Saudi Arabia’s longest-running debt dispute ended with the issuance of a final court order to restructure the family-owned conglomerate Ahmad Hamad Algosaibi & Brothers, or Ahab.
Dammam’s commercial court issued the final order on Sunday, which is expected to return 26 cents on debts of SR 27.5 billion ($ 7.3 billion) that were pending when the company went bankrupt in 2009.
“It has been a very long, costly and painful process, especially for the Algosaibi family,” said Simon Charlton, director of restructuring at Ahab. “The issuance of the final ratified order approving the agreement marks the end of one of the largest [and] longest disputes in the region. ”
Under the deal, Ahab will hand over more than 90 percent of its assets, including stocks and real estate valued at approximately SR5.2 billion, to be sold to pay off creditors. The company’s 19 partners, members of the al-Gosaibi family, will contribute SR2bn and retain most of the operating businesses, including a shipping company, a shopping center and a hotel.
Ahab will now work with authorities to lift restrictions on the assets and liquidate them to provide profits for creditors. Charlton said he hoped “meaningful distributions” could be made by the end of 2021.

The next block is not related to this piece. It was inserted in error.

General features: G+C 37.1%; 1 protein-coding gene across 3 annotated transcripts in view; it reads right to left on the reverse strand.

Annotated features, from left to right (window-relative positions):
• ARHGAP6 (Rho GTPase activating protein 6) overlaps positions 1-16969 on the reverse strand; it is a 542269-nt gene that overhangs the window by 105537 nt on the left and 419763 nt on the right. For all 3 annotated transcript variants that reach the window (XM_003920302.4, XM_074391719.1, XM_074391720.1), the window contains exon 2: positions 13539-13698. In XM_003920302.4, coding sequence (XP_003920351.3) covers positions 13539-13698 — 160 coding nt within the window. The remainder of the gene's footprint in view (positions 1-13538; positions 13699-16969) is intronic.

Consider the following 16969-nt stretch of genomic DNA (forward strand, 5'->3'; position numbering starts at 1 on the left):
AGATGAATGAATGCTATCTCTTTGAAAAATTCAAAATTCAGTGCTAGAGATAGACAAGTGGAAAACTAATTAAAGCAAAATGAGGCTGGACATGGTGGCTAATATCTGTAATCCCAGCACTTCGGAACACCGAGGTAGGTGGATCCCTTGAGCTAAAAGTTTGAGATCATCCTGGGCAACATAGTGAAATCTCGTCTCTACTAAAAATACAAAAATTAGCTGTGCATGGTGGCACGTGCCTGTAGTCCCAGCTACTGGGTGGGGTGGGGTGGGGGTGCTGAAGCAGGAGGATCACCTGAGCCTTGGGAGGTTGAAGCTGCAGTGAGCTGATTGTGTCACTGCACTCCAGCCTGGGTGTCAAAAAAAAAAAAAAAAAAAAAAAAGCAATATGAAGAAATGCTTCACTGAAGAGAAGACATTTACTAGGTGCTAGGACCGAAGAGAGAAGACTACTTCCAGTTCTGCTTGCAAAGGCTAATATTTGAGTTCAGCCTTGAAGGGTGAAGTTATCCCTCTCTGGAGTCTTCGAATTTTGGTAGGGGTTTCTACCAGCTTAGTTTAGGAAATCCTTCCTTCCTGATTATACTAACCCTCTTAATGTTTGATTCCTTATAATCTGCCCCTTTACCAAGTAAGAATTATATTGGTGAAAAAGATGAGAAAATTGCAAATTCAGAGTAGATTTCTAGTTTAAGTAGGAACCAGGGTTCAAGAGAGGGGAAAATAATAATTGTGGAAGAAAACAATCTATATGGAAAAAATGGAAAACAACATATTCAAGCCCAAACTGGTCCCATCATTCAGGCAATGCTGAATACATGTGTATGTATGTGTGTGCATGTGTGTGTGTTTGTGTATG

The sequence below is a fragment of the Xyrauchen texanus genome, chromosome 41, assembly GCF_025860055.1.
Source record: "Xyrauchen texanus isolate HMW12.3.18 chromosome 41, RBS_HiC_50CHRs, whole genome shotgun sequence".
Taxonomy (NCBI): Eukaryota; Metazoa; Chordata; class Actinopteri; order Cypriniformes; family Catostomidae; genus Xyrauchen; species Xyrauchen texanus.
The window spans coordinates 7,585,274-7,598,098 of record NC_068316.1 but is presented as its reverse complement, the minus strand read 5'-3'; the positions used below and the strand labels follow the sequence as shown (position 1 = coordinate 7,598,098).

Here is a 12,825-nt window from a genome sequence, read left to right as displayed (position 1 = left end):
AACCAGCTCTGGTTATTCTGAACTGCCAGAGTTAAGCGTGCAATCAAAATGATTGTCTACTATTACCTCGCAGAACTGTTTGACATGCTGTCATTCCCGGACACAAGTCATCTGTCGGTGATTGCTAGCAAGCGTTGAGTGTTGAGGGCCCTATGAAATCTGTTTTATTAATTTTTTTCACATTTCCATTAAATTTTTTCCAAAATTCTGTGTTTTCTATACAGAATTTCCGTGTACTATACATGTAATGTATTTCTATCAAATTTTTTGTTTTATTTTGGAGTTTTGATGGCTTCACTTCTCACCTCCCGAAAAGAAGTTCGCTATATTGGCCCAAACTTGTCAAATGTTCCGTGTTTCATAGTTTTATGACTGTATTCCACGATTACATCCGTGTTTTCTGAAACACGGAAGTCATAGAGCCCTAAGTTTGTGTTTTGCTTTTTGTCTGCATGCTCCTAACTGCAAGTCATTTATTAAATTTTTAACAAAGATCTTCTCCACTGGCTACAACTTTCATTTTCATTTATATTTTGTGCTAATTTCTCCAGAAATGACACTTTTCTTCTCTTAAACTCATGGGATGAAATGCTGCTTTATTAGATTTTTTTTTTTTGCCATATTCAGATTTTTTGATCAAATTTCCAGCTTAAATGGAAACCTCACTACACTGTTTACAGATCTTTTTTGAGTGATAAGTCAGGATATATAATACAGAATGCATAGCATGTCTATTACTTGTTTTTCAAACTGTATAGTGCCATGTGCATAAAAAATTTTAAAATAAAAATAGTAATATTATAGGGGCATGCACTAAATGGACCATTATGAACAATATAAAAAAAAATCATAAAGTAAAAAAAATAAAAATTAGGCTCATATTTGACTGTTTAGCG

The 12-year global saga pitted Ahab, one of the kingdom’s most prominent merchant families, against Maan al-Sanea, a relative by marriage, owner of the Saad Group.
The collapse of the Ahab and Saad groups in 2009, the biggest regional victims of the global financial crisis, raised concerns about corporate governance in the Middle East and the prevalence of “name loans,” the ability of opaque companies to obtain great loans using your reputation.
Creditors, including Saudi, regional and international banks, have been pursuing debt claims of more than $ 32 billion from both companies in court cases around the world, where both sides accused the other of fraud.
In 2018, a Cayman Islands court determined that Ahab and Saad were complicit in a $ 126 billion fraud described as one of the “largest Ponzi schemes in history.”
Charlton said Ahab appealed the sentence in the May and June 2019 hearings, but no decision has been issued.
Ahab and Saad Investment, a related but separate entity based in Cayman, have settled claims against each other to allow both to make distributions to creditors, he added. Ahab continues to file claims against Saudi Arabia-based Saad Trading.
The court began the restructuring process in May 2019, using a new bankruptcy law from 2018 that sought to modernize the operating environment and ensure fair treatment for creditors.
“This has been a difficult learning process for everyone and has seen a real evolution in the Saudi legal system that culminated in the new bankruptcy law,” Charlton said.